Turkey’s neighborhood is experiencing a new wave of heightened diplomatic activity, as tensions over Ukraine’s Donbass region de-escalate following a phone call between U.S. President Joe Biden and Russian President Vladimir Putin.
Let me provide a brief summary of those developments here to get a better sense of the big picture.
The United States stopped supporting Saudi Arabia in Yemen and cleared the path for nuclear talks with Iran. There is speculation that Washington may gradually lift sanctions in return for Tehran’s pledge to stop nuclear enrichment. Let’s not forget a series of deals inked during the Chinese Foreign Minister Wang Yi's visit to Iran last month.
Sergey Lavrov, the Russian foreign minister, also visited Cairo and Tehran earlier this month. Moscow, which held a joint naval exercise with Egypt in the Black Sea last November, strives to deepen its cooperation with that country. Lavrov’s visit to Tehran also served as a reminder to Washington that Russia’s role in the return to the nuclear deal. Those visits, which followed a round of talks with the Gulf states, signaled Moscow’s intention to play an active role in the new Middle East.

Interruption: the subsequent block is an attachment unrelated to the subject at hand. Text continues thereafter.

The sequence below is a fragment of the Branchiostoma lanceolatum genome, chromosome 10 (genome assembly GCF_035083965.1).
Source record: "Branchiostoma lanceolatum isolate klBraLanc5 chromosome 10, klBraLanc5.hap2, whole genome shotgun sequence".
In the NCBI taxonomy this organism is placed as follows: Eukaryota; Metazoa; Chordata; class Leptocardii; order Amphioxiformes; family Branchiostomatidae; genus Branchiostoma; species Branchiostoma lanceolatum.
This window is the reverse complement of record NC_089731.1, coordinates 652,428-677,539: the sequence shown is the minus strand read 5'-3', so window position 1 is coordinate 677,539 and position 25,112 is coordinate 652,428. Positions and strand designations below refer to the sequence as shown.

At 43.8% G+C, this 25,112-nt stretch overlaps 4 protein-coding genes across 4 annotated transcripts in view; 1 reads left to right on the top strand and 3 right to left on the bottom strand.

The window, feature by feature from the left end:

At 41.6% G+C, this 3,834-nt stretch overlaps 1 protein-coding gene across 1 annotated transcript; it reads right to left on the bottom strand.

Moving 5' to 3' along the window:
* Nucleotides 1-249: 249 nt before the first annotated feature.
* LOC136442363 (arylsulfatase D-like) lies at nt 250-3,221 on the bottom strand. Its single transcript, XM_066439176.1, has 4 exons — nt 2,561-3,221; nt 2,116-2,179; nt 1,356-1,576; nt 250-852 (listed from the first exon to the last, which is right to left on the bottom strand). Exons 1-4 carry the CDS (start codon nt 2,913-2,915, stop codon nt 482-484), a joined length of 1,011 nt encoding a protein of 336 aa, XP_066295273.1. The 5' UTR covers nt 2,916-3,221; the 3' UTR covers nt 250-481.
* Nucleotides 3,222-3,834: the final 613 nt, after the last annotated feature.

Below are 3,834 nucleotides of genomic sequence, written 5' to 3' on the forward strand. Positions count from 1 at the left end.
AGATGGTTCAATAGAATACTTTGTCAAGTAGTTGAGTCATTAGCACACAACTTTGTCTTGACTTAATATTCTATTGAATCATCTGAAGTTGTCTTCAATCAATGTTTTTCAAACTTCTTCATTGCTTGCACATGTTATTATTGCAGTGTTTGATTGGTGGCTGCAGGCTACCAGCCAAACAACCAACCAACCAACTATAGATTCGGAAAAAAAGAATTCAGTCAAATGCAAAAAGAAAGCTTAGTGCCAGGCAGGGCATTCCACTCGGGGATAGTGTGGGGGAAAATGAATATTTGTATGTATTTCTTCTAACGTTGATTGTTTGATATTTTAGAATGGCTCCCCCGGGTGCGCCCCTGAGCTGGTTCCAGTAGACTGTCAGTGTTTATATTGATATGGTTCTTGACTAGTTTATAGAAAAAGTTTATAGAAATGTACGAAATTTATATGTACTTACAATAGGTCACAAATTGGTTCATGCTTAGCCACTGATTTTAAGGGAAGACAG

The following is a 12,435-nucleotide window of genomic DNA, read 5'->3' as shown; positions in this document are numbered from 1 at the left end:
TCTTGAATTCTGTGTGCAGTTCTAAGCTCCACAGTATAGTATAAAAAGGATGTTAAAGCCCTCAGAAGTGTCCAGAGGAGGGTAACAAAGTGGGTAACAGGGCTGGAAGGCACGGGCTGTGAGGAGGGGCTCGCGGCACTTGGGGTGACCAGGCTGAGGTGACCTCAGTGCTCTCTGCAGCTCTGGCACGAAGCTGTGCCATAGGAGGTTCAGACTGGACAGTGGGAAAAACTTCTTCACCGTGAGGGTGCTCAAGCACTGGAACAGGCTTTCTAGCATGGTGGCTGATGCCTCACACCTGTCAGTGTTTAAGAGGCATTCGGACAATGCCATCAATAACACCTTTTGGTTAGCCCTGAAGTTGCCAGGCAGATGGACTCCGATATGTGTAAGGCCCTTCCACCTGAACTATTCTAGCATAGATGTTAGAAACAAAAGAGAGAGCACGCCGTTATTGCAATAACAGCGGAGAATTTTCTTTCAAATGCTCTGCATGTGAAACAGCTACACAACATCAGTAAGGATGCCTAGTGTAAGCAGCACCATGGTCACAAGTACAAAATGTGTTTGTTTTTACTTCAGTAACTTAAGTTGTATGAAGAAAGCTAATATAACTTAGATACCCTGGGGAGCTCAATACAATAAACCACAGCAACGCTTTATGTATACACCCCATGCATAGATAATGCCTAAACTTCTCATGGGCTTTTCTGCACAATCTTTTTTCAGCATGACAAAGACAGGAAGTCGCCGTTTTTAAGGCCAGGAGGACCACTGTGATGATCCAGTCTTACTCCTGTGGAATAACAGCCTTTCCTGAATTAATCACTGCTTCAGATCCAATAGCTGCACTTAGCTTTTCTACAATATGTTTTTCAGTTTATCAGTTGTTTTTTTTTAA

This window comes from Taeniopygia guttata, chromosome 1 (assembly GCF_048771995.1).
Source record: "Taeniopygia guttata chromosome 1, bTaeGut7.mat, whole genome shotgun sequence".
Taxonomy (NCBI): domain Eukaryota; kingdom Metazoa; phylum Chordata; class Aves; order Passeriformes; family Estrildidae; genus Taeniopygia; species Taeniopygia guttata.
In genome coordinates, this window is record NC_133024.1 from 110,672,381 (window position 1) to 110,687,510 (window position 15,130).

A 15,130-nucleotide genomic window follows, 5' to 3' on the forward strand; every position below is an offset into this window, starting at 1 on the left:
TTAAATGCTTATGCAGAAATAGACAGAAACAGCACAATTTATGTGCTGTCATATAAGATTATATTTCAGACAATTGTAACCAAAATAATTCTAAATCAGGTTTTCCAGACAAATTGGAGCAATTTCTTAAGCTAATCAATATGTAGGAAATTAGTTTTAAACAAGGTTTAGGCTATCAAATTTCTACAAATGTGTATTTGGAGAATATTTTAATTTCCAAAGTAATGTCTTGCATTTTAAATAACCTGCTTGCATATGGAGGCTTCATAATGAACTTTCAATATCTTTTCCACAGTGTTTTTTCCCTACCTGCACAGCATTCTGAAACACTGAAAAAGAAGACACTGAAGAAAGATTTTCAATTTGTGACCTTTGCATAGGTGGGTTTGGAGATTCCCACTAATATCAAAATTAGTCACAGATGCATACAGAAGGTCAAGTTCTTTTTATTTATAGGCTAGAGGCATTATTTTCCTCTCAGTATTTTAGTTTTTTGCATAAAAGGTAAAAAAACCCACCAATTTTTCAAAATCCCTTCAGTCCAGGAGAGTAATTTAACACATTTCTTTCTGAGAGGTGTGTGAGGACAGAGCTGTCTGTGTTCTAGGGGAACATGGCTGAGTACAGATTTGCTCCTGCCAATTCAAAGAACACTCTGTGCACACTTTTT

Turkey, simultaneously, has been repairing its relations with Egypt and the United Arab Emirates (UAE). If Ankara and Cairo ink a maritime delimitation deal, akin to the Turkish-Libyan agreement, energy cooperation with Israel will become much more likely. Despite his foreign minister’s provocative statements in the Turkish capital, the Greek prime minister, Kyriakos Mitsotakis, announced that he will meet President Recep Tayyip Erdoğan.
Just last week, Greece concluded a $1.6 billion (TL 13.4 billion) defense agreement with Israel. At the same time, Athens agreed to lease its Patriot defense system to Saudi Arabia to protect that country from missiles fired by Yemen’s Houthi rebels. Let us recall that Riyadh had deployed its F-15C fighter jets to Crete as part of a joint military exercise with Greece.
Meanwhile, Israel’s intelligence agency continued its assassinations inside Iran, even against the backdrop of Iran-U.S. talks in Vienna. The increasing possibility of reinstating the nuclear deal encourages contacts between Saudi Arabia and Iran.
Here are my 11 thoughts on the future of the Middle East:
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